After the syllabus overview, we were instructed to thread our machines, insert bobbins, and sew a straight line in a piece of scrap material. Having observed my mother in years past, I felt uncharacteristically capable as I threaded the machine, winding the thread around wheels and through levers and ultimately into the needle, leaving a nice tail, as demonstrated. I slid open a little chrome door, popped in a bobbin, slid the door closed and inserted some fabric under the needle. I pressed the power lever with my knee and voila. Nothing happened. I pressed harder. The material whipped through the machine and shot cleanly out the back unmarred by a single stitch. Certainly not the result I had anticipated.
Amy, the student next to me, noticed my look of consternation.
“Check your bobbin,” she suggested.
Obviously, she had been discreetly observing me.
“Oh.” I replied. “Right.”
I slid the little door open and extracted the bobbin. I had forgotten to load it with thread. My brief flirtation with confidence ended then. I carefully added thread, replaced the bobbin, and prepared to try again.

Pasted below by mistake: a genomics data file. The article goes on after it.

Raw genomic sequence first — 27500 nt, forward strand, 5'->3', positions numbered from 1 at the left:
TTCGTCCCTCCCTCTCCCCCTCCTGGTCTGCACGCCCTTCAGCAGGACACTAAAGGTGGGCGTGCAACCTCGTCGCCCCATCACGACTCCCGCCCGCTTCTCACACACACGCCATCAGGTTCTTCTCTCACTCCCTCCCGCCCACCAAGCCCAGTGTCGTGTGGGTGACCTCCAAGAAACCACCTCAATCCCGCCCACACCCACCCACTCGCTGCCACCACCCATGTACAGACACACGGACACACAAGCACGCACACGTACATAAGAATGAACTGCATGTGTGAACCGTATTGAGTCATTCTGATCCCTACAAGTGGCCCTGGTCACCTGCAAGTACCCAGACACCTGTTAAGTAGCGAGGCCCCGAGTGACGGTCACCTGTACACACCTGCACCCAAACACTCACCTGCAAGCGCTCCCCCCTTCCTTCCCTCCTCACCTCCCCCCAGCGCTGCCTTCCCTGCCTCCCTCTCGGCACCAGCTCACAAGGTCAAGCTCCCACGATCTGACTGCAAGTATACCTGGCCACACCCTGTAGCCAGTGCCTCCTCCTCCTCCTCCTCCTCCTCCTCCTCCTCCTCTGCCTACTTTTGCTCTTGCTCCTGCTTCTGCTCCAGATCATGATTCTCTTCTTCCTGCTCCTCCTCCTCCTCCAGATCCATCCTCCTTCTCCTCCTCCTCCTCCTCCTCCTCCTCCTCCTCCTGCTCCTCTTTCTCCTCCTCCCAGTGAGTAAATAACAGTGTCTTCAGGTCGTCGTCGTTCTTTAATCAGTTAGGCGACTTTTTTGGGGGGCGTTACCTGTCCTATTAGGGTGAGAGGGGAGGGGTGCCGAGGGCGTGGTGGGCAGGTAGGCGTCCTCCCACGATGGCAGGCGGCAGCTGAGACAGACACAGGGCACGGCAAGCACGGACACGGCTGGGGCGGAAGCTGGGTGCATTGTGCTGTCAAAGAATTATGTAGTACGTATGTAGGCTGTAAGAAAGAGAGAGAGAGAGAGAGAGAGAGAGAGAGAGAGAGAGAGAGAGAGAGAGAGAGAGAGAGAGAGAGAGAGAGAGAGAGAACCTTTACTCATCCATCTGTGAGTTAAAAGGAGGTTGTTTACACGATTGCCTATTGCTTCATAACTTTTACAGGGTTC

Place material, flip needle down onto material, press power lever, watch material disappear briskly into the bowels of the machine. The little feet that were supposed to engage and move it along weren’t doing their job. Stop. Flip up needle, tug at material in embarrassing attempt to get it back. Swear softly. Accept more help from Amy, who was trying unsuccessfully not to look amused. She showed me how to reverse the machine, and pointed out that my thread had dislodged itself from the needle, so the material was just tangling up in the bobbin, again not forming the neat row of tidy stitches I was by this time desperate to achieve. Damn bobbins.